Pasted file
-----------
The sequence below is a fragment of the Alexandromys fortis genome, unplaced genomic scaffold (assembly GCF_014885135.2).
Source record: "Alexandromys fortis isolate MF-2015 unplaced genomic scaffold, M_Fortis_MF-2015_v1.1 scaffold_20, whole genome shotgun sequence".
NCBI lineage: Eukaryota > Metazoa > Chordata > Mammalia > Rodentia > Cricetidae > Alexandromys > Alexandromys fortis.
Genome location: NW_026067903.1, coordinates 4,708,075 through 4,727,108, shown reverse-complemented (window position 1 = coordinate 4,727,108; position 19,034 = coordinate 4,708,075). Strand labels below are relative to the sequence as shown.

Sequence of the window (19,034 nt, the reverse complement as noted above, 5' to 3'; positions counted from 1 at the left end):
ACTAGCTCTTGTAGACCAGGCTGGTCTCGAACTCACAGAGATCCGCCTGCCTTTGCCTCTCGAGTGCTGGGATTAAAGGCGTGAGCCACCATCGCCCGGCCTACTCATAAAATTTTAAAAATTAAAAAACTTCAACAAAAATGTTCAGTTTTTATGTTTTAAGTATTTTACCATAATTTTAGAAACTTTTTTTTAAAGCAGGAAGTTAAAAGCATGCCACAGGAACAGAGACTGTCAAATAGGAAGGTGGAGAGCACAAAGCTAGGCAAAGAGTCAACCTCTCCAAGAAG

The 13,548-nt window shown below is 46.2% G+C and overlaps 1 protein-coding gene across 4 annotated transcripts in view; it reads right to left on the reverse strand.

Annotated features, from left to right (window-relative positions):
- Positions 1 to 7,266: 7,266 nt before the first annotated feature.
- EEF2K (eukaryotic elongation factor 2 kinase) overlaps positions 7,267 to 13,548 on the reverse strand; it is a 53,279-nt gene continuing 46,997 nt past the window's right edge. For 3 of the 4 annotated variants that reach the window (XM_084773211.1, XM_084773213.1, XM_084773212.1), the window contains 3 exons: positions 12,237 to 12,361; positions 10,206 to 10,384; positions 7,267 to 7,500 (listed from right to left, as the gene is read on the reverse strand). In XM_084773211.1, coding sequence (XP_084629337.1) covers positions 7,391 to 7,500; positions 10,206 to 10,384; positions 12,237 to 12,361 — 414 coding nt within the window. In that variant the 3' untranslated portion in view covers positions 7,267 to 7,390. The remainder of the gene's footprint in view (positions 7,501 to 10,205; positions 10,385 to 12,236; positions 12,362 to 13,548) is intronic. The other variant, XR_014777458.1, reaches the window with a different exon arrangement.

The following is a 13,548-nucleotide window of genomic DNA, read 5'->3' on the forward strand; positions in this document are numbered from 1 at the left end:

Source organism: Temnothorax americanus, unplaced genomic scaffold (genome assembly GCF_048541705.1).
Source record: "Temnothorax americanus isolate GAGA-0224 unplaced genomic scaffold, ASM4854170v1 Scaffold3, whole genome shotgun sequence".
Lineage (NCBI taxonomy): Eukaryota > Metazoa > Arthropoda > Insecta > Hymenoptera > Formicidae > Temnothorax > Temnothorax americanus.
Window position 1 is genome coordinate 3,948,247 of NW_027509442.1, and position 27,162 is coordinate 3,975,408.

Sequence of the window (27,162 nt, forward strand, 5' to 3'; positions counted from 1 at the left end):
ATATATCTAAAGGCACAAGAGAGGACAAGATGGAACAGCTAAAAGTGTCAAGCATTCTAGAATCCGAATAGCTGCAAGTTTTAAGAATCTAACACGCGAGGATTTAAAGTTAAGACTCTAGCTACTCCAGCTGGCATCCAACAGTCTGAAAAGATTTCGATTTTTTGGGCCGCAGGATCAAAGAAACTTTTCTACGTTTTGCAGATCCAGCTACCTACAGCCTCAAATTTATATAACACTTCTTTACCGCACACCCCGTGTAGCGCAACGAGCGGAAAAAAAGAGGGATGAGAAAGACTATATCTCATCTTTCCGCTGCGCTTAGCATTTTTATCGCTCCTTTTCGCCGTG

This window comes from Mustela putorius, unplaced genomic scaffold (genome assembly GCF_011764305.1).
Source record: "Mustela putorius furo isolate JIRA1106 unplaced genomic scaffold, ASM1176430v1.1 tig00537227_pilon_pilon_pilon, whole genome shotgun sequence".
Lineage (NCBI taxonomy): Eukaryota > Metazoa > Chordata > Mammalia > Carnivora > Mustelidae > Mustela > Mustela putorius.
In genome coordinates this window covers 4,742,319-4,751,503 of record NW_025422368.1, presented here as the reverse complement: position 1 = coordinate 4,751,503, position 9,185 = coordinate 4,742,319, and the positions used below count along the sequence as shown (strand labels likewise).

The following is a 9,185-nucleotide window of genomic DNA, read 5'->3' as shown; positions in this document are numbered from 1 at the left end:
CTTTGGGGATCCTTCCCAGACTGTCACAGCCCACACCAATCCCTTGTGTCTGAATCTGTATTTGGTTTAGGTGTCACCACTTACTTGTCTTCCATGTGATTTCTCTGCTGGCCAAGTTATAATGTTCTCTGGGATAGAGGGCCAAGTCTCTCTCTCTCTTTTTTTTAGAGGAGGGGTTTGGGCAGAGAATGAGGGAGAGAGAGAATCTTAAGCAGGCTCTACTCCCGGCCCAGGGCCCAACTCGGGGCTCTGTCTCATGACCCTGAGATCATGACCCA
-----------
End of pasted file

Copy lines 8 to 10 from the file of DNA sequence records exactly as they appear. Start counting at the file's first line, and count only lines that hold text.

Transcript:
Annotated features, from left to right (window-relative positions):
- Positions 1 to 7,266: 7,266 nt before the first annotated feature.
- EEF2K (eukaryotic elongation factor 2 kinase) overlaps positions 7,267 to 13,548 on the reverse strand; it is a 53,279-nt gene continuing 46,997 nt past the window's right edge. For 3 of the 4 annotated variants that reach the window (XM_084773211.1, XM_084773213.1, XM_084773212.1), the window contains 3 exons: positions 12,237 to 12,361; positions 10,206 to 10,384; positions 7,267 to 7,500 (listed from right to left, as the gene is read on the reverse strand). In XM_084773211.1, coding sequence (XP_084629337.1) covers positions 7,391 to 7,500; positions 10,206 to 10,384; positions 12,237 to 12,361 — 414 coding nt within the window. In that variant the 3' untranslated portion in view covers positions 7,267 to 7,390. The remainder of the gene's footprint in view (positions 7,501 to 10,205; positions 10,385 to 12,236; positions 12,362 to 13,548) is intronic. The other variant, XR_014777458.1, reaches the window with a different exon arrangement.